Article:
Candidates who hold a primary degree with a Second Class Honours Grade 2 in History or a cognate discipline will also be considered subject to a written expression of interest and/or interview consistent with the school selection procedures.
In exceptional circumstances, substantial professional experience in a relevant and related field of employment (such as, but not restricted to, teaching, archives, museums, the heritage or tourism industries), that equip the candidate with the knowledge, skills and attributes required to undertake an MA programme, may be accepted as compensating for the absence of an undergraduate degree to the required standard. All such applications to be considered on a case by case basis by the programme co-ordinator and would be subject to the approval of the College of Arts, Celtic Studies and Social Science.
If you are applying with Qualifications obtained outside Ireland and you wish to verify if you meet the minimum academic and English language requirements for this programme please click here to view the grades comparison table by country and for details of recognised English language tests.
English Language Requirements
Applicants that are non-native speakers of the English language must meet the university approved English language requirements available here.
For applicants with qualifications completed outside of Ireland
Applicants must meet the required entry academic grade, equivalent to Irish requirements, please find our grades comparison by country here.
For full details of the non-EU application procedure please visit our how to apply pages for international students. In UCC, we use the term programme and course interchangeably to describe what a person has registered to study in UCC and its constituent colleges, schools, and departments.
Not all courses are open to international/non-EU applicants, please check the fact file above.
For more information please contact the International Office.
Fees and Costs
The EU fee for this course is €6,000.
The Non-EU fee for this course is €13,000.
If your course is offered full time and part time, normally the fee for the part-time course is half the full-time fee per year, please check the fact file for confirmation.
If your course required a deposit, that figure will be deducted from your second semester fee payment in January.
EU student fee payment:
Fees for EU students are payable in two equal instalments. First payment at registration in August and the second in January.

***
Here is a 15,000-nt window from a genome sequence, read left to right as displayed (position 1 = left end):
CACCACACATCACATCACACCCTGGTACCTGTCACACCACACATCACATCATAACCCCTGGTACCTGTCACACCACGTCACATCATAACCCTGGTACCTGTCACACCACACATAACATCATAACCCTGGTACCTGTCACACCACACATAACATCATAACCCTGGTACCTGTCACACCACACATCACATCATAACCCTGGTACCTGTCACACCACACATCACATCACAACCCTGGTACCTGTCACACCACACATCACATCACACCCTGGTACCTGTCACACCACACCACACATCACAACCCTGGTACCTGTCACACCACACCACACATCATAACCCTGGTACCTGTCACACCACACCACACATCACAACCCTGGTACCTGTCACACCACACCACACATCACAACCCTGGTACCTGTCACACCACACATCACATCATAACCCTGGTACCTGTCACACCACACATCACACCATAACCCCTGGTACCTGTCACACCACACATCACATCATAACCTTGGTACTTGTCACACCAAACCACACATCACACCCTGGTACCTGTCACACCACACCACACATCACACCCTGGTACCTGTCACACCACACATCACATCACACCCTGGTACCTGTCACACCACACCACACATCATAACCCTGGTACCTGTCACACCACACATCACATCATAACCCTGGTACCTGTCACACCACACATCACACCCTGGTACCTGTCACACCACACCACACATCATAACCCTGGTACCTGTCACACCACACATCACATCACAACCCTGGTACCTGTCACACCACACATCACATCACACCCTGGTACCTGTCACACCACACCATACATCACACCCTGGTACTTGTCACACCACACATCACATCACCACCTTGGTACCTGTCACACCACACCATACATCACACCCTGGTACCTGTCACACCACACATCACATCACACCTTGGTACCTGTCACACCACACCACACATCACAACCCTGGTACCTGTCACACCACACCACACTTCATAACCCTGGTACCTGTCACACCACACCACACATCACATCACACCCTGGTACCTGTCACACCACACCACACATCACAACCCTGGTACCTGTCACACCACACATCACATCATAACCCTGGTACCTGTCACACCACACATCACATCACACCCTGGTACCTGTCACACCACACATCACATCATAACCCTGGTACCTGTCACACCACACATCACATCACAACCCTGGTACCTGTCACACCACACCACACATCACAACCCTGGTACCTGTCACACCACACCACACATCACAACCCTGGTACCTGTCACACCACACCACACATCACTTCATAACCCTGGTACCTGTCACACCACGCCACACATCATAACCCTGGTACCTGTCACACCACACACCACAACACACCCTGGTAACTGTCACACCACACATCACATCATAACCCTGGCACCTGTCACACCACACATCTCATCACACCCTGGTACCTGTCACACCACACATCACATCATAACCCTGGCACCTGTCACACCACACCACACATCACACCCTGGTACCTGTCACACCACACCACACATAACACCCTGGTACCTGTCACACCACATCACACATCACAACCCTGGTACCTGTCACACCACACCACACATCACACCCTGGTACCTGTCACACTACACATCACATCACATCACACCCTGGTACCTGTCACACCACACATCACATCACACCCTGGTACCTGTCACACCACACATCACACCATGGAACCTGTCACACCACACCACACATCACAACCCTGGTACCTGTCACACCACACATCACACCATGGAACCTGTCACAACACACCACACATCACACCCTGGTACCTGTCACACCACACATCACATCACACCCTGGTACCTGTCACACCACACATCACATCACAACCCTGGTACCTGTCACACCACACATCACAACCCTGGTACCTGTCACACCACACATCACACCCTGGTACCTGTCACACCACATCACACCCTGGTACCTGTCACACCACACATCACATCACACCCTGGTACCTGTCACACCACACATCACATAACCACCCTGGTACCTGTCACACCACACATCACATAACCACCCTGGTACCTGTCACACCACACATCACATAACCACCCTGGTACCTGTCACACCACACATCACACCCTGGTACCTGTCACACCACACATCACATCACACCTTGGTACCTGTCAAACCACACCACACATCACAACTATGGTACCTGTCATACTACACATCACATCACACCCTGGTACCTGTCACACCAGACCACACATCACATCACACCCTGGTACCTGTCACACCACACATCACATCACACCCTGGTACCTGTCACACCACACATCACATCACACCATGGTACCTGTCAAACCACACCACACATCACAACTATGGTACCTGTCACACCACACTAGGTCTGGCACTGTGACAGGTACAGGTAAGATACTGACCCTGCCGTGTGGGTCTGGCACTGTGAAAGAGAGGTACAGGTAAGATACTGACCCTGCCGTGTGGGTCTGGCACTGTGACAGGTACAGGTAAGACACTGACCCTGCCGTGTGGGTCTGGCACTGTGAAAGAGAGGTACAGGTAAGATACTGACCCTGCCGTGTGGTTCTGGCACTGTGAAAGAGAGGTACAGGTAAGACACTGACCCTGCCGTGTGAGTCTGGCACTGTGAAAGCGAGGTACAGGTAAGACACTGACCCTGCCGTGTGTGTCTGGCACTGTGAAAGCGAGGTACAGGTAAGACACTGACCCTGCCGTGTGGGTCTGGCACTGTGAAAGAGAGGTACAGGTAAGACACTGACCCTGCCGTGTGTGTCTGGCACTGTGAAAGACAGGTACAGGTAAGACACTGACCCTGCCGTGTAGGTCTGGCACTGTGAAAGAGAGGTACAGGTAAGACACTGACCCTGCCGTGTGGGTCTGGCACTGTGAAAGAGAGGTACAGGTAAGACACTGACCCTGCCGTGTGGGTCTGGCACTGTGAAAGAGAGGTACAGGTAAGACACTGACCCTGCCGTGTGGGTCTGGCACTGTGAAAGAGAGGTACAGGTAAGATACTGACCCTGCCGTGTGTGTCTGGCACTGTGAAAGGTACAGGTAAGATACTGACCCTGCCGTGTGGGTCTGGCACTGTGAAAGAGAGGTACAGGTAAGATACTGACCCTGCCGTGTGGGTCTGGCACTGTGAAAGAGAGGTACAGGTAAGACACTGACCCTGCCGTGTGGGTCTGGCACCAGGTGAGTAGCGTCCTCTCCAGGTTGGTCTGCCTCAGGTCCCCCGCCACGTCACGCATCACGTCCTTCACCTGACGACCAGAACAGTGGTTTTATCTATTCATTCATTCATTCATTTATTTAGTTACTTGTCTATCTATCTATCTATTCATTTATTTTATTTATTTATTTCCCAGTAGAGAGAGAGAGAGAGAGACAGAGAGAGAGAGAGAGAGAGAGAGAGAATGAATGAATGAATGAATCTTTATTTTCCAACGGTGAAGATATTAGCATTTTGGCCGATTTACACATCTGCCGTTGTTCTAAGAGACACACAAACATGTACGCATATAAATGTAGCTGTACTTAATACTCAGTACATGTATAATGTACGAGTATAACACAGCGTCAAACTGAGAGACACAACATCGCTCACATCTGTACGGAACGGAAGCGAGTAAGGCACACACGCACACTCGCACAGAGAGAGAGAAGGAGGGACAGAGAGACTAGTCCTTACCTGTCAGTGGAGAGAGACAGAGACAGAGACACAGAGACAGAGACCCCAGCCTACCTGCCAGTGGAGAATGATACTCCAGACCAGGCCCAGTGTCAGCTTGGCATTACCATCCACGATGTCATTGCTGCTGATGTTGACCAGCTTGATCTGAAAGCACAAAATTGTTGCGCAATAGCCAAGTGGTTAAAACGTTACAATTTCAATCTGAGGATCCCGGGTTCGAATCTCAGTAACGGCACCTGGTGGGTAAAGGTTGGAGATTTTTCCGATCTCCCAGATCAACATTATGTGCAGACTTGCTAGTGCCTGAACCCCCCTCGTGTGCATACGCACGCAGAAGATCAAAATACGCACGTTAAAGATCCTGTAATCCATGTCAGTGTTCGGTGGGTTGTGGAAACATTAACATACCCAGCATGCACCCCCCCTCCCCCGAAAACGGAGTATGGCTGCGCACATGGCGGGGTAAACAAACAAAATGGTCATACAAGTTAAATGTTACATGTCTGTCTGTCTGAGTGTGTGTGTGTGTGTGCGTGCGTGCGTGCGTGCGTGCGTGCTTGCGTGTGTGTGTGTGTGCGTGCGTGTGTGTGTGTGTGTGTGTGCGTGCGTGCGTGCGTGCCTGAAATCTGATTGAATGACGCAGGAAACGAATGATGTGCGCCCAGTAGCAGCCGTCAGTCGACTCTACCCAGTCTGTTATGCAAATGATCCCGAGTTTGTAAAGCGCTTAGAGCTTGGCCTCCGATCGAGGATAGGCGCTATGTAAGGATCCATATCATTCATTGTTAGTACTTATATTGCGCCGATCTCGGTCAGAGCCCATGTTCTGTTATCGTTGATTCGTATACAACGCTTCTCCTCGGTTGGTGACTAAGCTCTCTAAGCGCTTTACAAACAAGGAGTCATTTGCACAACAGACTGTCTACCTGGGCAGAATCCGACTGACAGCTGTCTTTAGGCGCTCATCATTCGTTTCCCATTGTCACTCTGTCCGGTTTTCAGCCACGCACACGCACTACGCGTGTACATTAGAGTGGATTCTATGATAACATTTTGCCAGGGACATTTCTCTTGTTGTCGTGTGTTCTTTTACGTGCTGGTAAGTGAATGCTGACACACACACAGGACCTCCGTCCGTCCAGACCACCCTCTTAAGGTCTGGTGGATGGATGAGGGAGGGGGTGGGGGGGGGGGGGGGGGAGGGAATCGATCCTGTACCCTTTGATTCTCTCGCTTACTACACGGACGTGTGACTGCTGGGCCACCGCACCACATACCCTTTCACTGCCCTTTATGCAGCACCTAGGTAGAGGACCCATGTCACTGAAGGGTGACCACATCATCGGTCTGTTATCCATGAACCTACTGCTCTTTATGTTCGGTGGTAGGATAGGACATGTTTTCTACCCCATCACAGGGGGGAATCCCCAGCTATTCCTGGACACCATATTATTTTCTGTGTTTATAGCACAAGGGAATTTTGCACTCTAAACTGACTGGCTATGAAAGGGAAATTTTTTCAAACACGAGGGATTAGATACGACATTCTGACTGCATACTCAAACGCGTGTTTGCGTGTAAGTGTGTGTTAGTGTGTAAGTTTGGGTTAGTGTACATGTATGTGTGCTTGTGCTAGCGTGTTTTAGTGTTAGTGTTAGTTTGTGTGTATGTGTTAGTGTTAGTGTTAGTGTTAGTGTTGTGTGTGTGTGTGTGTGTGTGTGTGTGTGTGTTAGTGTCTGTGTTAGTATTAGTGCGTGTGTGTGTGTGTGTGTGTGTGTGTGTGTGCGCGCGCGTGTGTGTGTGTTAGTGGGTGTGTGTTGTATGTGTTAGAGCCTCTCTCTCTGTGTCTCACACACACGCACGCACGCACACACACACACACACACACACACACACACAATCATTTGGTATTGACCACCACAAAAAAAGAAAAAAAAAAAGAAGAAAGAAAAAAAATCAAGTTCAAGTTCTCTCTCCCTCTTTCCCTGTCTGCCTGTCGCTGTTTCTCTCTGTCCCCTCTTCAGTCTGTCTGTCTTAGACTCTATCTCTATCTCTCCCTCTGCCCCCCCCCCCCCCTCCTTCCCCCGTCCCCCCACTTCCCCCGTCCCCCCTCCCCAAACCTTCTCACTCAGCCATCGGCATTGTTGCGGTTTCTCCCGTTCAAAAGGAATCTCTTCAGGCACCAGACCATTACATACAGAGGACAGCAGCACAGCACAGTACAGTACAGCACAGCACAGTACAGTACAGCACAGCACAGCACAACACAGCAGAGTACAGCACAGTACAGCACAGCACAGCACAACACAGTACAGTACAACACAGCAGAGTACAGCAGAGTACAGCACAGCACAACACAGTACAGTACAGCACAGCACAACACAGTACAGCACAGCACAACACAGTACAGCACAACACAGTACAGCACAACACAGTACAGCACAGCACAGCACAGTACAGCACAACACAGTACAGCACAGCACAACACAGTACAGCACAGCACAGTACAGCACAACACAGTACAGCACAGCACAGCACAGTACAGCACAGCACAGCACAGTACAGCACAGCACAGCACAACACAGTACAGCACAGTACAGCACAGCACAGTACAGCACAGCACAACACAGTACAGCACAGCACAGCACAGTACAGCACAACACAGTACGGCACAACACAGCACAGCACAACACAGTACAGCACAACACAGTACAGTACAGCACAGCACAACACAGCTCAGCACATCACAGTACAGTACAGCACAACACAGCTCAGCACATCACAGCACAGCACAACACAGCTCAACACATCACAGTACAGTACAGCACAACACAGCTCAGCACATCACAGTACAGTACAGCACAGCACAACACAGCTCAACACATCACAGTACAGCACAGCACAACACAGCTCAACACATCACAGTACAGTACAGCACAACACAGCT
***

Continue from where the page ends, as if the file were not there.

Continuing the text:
International student fee payment:
Fees for Non-EU Students are payable in one instalment in August.
How can I pay?
By Credit/Debit card online or by credit transfer.
If you have any questions on fee payment please email our Fees Office at email@example.com .
The fee schedule for 2019/2020 is available here.
How Do I Apply
1. Choose Course
Firstly choose your course. Applicants can apply for up to three courses under one application. Details of taught courses are available on our online prospectus.
2. Apply Online
Once you have chosen your course you can apply online at the Postgraduate Applications Centre (PAC). Applicants will need to apply before the course closing date. There is a €50 application fee for all courses apart from the Education - Professional Master of Education - (Secondary School/Post-Primary Teacher Training) which has a €100 application fee.
3. Gather Supporting Documents
Scanned copies of the following documents will need to be uploaded to PAC in support of your application. Applicants may need to produce the original documents if you are accepted onto a course and register at UCC.
- Original qualification documents listed on your application including transcripts of results from institutions other than UCC
- Any supplementary forms requested for your course.
Please log into PAC for more details.
4. Application processing timeline
Our online application system PAC opens for applications for most courses in early November of each year. Check specific course details.
For courses that are in the rounds system (Irish and EU applicants), please check the rounds closing dates here.
Questions on how to apply?
Please use our web enquiry form to contact us.
Please note you will be required to answer supplementary questions as part of the online applications process for this programme briefly outlining your research interests. This proposal should demonstrate your reasons for undertaking this MA, your research interests and how you feel it will contribute to your career. A copy of these additional/supplementary questions are available to view here: CKE49AdditionalQuestions (45kB)
Admission to the course is based on a combination of the applicant’s undergraduate degree and results, the quality of the proposal submitted, any other relevant information (eg evidence of a prior interest in, and commitment to, the subject matter). A 1,000 word proposal, covering (but not limited to) such matters as a summary description of the proposed topic, a list of major research questions to be investigated, a brief summary of existing literature on the subject, and an outline of how the proposed research will add to this literature, must also accompany every application. Where it is deemed necessary, an applicant will be required to attend an interview with the programme co-ordinator. All applications will be considered by a programme selection committee.
The closing date for non-EU applications is 15th JuneApply Now